• Which state? Anyone know of a listing of the state-by-state requirements? I DON’T WANT TO BE A CRIMINAL! 😀

          • Which state?

            Canada :).

            Technically, I probably didn’t 100% need to, but I emailed them to double-check and they said I did. It’s only a few dollars a year, anyway.

          • Don’t worry, Dan, we’ll visit you in jail.

            • That is a super good way to get stopped at the border and end up in ‘secondary’ in customs.
              “Reason for your visit?”
              “I’m visiting a convicted felon. Who I met on the internet. I was charmed by the merry grin on his thumbnail image.”
              “Right. Could you pull over to the side, please.”

          • I would think it depends on how you are claiming the income and whether you still have a real job. I do, so mine go in a 1099 miscellaneous contrct work, whichever subcoding includes royalties. I expect EIN and business zoning permits apply to people who are fully self-employed by their writing and probably also claiming part of their home as business expense.

        • I didn’t have to get a business license, but I did register the name of my publishing company with the county clerk (I’m in New Jersey). Cost was about $50 for the clerk to search thru the database and give her notarized okay to the publishing name I chose. I took that notarized slip of paper to the bank & set up a checking account.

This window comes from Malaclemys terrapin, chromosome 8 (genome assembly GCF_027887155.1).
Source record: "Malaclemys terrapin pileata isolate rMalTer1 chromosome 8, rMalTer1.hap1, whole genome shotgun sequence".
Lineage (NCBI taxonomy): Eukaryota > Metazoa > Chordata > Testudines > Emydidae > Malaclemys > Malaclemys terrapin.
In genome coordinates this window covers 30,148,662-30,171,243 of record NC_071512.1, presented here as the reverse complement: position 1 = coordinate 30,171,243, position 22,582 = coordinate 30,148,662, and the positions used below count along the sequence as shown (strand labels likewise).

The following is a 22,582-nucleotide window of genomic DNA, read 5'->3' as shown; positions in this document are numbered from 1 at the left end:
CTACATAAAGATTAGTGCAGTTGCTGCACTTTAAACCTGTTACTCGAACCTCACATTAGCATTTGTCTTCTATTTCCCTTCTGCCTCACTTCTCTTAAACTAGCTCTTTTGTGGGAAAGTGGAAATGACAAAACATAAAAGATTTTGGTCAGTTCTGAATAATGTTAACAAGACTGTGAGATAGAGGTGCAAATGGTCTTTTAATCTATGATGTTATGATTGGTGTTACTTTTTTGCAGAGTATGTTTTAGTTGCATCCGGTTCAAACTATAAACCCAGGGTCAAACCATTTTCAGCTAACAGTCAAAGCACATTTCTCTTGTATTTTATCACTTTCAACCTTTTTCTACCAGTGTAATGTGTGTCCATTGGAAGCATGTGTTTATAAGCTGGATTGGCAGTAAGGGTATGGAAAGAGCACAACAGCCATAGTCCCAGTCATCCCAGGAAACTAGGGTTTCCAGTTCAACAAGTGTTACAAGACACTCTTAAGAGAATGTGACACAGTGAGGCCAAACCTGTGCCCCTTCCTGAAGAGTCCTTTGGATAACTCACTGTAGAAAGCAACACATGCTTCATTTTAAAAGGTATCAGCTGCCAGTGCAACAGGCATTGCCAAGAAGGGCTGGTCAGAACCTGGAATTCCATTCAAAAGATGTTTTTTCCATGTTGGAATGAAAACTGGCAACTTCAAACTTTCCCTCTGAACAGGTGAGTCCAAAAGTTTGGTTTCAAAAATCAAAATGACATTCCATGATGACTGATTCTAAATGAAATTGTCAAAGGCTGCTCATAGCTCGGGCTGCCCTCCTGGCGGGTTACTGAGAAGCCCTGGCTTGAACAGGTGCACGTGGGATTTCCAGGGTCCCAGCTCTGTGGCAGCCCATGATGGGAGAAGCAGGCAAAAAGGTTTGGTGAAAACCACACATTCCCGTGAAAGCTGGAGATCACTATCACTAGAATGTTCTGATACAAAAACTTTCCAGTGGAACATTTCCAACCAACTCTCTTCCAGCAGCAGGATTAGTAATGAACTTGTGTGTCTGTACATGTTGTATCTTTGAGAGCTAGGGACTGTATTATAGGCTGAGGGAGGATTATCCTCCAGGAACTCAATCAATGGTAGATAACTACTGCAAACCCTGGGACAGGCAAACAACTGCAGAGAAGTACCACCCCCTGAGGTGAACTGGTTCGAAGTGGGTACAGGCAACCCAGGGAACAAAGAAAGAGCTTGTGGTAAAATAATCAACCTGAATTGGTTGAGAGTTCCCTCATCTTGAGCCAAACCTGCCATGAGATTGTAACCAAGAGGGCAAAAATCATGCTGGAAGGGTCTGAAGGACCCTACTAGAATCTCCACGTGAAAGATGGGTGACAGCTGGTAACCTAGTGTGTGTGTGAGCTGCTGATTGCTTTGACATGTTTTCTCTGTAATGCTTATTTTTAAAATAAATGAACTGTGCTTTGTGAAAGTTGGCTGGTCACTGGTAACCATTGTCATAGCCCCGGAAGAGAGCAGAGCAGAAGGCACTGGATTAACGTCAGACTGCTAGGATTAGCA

Easy. I have DWS to thank for all of that, because I never would have thought to do it on my own. 🙂

      • Correct. As a self-employed writer (whether with traditional publishing or self-publishing, it makes no difference), I have to have an occupational license AND a zoning permit where I live now.

        Never needed one before in my whole career, but when I moved here 18 months ago, I had to file for them (and will have to renew this this April). So, yes, it depends entirely on where you live. And whether you’re selling to publishers or self-publishing is irrelevant. Either way, you’re self-employed, so it depends on what your local government decrees you must have to work as a self-employed person.

    • You don’t need either, but it can be a good idea to have both, if only to keep personal assets separate from business assets.

    • Even if your muncipality/state/etc. doesn’t require licensing/DBA/separate/bank account/whatever, it may be a good idea to do so anyway to get you in the mindset that writing is a business.

      It’s amazing the change in the psychology of a person when they go through the business set up process. (Otherwise, I’d be sitting on the couch right now watching Ellen. 😀 )

    • You’re right, you don’t a business license and a separate bank account, unless you sell retail and need to collect the sales taxes. As for taxes you use the SS number.

    • This is all good stuff, guys and gals. I guess I should seriously consider setting it up as a business.

  2. “If the work is good enough that a publisher wants to publish it, then seriously consider self-publishing before you sign the contract.”